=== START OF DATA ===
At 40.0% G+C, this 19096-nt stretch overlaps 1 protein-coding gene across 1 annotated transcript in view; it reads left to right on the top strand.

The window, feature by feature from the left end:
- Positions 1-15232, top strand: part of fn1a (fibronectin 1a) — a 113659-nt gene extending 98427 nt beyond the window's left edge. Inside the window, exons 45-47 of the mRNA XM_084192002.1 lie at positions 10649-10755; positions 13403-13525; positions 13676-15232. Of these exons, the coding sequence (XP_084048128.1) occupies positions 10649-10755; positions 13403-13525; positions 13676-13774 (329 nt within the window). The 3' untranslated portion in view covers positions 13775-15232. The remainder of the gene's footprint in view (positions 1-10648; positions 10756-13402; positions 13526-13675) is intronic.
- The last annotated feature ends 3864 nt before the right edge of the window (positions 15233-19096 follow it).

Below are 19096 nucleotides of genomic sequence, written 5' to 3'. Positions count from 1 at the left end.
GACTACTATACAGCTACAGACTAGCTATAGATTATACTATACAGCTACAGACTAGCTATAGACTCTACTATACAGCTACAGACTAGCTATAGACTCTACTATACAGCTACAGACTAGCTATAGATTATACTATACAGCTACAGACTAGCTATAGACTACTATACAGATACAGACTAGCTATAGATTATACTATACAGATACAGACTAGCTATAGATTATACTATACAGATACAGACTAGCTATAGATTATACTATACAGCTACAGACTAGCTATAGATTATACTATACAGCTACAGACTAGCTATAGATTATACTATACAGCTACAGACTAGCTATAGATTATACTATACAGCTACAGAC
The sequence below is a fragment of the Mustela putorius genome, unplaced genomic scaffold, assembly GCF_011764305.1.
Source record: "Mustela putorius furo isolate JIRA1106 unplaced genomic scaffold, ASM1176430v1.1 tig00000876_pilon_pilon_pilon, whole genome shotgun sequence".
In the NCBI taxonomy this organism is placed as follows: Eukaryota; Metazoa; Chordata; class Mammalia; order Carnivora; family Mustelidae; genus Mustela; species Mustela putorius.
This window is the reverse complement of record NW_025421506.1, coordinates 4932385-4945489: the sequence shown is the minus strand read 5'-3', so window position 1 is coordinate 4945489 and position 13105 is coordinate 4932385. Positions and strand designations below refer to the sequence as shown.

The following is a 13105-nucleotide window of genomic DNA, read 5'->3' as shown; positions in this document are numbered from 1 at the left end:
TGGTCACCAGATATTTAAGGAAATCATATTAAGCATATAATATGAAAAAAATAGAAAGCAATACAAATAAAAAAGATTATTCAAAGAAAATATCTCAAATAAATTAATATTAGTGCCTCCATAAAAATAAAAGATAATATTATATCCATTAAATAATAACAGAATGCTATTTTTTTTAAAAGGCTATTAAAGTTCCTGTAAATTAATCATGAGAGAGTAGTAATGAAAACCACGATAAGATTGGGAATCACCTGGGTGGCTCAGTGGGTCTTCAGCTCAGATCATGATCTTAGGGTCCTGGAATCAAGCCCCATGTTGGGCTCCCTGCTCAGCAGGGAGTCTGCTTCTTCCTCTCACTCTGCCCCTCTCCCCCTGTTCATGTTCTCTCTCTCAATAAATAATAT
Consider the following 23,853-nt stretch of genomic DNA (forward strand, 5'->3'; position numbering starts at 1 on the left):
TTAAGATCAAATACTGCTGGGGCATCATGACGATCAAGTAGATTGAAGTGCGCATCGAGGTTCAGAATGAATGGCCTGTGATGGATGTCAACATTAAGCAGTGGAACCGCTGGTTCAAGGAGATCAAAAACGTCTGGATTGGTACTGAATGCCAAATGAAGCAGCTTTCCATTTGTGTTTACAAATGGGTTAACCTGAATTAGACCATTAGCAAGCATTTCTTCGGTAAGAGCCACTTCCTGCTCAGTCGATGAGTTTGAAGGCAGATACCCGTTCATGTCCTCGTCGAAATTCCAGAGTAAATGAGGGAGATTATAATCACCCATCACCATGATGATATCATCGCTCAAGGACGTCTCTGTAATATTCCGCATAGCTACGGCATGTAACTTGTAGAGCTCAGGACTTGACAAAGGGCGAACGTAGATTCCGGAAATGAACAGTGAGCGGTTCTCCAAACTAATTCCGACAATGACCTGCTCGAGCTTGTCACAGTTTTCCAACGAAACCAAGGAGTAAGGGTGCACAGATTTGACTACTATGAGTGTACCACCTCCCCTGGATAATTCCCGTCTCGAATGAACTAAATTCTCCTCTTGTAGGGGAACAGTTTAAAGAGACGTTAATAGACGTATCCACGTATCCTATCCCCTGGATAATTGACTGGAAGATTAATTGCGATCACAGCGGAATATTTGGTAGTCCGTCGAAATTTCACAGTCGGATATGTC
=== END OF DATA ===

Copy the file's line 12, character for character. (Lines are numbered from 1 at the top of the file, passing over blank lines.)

TGGTCACCAGATATTTAAGGAAATCATATTAAGCATATAATATGAAAAAAATAGAAAGCAATACAAATAAAAAAGATTATTCAAAGAAAATATCTCAAATAAATTAATATTAGTGCCTCCATAAAAATAAAAGATAATATTATATCCATTAAATAATAACAGAATGCTATTTTTTTTAAAAGGCTATTAAAGTTCCTGTAAATTAATCATGAGAGAGTAGTAATGAAAACCACGATAAGATTGGGAATCACCTGGGTGGCTCAGTGGGTCTTCAGCTCAGATCATGATCTTAGGGTCCTGGAATCAAGCCCCATGTTGGGCTCCCTGCTCAGCAGGGAGTCTGCTTCTTCCTCTCACTCTGCCCCTCTCCCCCTGTTCATGTTCTCTCTCTCAATAAATAATAT